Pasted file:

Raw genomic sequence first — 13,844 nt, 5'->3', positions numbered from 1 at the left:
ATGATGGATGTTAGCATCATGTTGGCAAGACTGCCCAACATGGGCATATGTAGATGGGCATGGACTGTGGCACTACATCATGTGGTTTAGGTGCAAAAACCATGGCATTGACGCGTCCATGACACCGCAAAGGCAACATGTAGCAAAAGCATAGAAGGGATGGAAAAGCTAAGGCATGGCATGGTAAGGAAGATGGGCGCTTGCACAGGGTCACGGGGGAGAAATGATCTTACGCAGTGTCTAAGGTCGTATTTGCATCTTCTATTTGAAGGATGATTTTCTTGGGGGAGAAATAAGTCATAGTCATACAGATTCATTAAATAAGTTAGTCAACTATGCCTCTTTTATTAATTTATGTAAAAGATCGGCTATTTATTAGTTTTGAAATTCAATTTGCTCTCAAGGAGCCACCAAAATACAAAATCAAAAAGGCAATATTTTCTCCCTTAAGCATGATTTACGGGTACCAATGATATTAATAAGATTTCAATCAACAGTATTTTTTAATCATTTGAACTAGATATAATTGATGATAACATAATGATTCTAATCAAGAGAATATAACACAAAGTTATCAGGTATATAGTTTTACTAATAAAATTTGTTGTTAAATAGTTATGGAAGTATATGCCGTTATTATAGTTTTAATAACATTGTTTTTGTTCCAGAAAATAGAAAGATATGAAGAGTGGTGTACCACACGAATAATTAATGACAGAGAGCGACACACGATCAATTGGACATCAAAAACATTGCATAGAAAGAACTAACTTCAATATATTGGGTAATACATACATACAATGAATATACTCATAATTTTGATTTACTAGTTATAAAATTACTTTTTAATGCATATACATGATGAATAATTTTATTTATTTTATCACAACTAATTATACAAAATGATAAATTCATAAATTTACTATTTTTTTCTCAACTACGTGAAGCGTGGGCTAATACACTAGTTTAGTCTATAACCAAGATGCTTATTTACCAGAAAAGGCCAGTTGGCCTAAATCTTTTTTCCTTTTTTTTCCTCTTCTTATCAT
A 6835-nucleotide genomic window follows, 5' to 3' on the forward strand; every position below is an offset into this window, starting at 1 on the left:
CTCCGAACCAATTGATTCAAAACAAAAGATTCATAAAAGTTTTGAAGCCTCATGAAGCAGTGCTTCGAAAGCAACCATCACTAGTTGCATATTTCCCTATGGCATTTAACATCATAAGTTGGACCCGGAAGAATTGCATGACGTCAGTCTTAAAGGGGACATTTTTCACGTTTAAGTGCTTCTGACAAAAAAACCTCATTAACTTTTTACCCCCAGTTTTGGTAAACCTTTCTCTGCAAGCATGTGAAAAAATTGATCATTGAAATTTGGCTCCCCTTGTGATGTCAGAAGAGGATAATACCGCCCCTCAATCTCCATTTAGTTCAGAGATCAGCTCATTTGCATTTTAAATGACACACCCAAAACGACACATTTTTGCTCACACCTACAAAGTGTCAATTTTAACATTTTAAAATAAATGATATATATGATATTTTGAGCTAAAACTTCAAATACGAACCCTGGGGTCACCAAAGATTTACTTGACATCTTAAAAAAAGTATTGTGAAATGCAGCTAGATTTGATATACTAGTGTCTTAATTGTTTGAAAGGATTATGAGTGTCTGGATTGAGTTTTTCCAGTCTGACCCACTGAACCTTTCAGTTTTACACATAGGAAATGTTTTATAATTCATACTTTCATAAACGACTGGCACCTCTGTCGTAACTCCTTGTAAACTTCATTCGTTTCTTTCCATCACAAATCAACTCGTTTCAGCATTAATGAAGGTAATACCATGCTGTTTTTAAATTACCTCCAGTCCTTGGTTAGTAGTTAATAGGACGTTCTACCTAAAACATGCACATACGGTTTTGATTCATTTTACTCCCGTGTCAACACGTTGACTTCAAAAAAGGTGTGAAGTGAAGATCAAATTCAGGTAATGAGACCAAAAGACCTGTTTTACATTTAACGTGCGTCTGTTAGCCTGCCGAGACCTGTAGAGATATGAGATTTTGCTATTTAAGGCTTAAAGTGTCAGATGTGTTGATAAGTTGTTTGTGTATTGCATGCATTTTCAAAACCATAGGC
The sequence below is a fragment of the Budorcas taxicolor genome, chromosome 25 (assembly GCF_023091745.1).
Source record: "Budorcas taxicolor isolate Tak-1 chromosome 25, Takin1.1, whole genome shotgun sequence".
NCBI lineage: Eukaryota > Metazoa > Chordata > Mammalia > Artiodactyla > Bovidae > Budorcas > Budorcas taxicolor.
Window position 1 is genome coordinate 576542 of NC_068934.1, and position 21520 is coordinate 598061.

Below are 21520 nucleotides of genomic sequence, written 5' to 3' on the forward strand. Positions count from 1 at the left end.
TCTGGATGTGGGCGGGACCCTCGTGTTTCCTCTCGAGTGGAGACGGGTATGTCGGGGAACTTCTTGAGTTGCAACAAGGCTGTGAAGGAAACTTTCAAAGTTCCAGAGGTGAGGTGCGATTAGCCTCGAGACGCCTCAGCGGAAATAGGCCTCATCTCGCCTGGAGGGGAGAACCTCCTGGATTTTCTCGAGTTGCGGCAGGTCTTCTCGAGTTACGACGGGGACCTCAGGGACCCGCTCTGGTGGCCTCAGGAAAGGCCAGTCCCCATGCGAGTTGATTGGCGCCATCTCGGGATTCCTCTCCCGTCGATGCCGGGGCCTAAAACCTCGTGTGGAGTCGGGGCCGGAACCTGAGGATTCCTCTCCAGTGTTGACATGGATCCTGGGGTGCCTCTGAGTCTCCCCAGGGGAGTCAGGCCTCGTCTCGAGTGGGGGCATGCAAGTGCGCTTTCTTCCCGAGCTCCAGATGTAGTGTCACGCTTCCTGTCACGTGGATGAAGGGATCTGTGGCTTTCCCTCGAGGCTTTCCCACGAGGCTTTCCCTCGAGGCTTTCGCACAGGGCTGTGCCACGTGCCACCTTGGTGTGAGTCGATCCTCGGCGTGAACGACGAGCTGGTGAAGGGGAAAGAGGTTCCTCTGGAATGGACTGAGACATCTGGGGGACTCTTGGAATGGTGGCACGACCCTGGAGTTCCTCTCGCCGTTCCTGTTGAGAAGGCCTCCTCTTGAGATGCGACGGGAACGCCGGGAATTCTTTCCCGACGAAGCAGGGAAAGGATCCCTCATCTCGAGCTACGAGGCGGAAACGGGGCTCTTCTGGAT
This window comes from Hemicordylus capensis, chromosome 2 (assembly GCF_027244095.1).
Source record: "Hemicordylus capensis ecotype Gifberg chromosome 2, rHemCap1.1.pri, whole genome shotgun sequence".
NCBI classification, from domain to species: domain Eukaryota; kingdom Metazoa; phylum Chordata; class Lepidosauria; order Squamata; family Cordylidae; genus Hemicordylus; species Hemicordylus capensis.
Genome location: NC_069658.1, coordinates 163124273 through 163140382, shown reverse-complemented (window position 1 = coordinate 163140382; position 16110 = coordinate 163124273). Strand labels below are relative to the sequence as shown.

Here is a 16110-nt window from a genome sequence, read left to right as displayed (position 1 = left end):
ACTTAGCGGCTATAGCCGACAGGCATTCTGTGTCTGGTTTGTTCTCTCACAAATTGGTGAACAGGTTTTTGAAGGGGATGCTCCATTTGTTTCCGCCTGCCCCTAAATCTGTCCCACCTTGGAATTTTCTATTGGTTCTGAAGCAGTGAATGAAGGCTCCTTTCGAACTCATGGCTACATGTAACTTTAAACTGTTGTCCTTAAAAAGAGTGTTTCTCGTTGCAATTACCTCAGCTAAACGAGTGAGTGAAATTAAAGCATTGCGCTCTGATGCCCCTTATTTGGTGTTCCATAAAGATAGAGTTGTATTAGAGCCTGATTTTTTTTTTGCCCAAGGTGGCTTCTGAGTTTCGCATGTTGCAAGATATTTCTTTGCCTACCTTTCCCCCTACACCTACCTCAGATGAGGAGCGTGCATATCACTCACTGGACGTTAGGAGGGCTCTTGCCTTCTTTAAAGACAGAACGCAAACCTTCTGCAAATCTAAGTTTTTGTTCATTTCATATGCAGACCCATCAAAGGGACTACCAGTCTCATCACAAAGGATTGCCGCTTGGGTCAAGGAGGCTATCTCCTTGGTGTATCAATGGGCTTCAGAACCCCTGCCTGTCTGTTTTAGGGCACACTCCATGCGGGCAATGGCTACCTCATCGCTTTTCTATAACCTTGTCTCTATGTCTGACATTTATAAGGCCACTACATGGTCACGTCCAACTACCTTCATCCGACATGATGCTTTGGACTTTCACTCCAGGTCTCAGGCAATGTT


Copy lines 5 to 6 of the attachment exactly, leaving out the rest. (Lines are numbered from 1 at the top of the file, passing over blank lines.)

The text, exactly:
The sequence below is a fragment of the Budorcas taxicolor genome, chromosome 25 (assembly GCF_023091745.1).
Source record: "Budorcas taxicolor isolate Tak-1 chromosome 25, Takin1.1, whole genome shotgun sequence".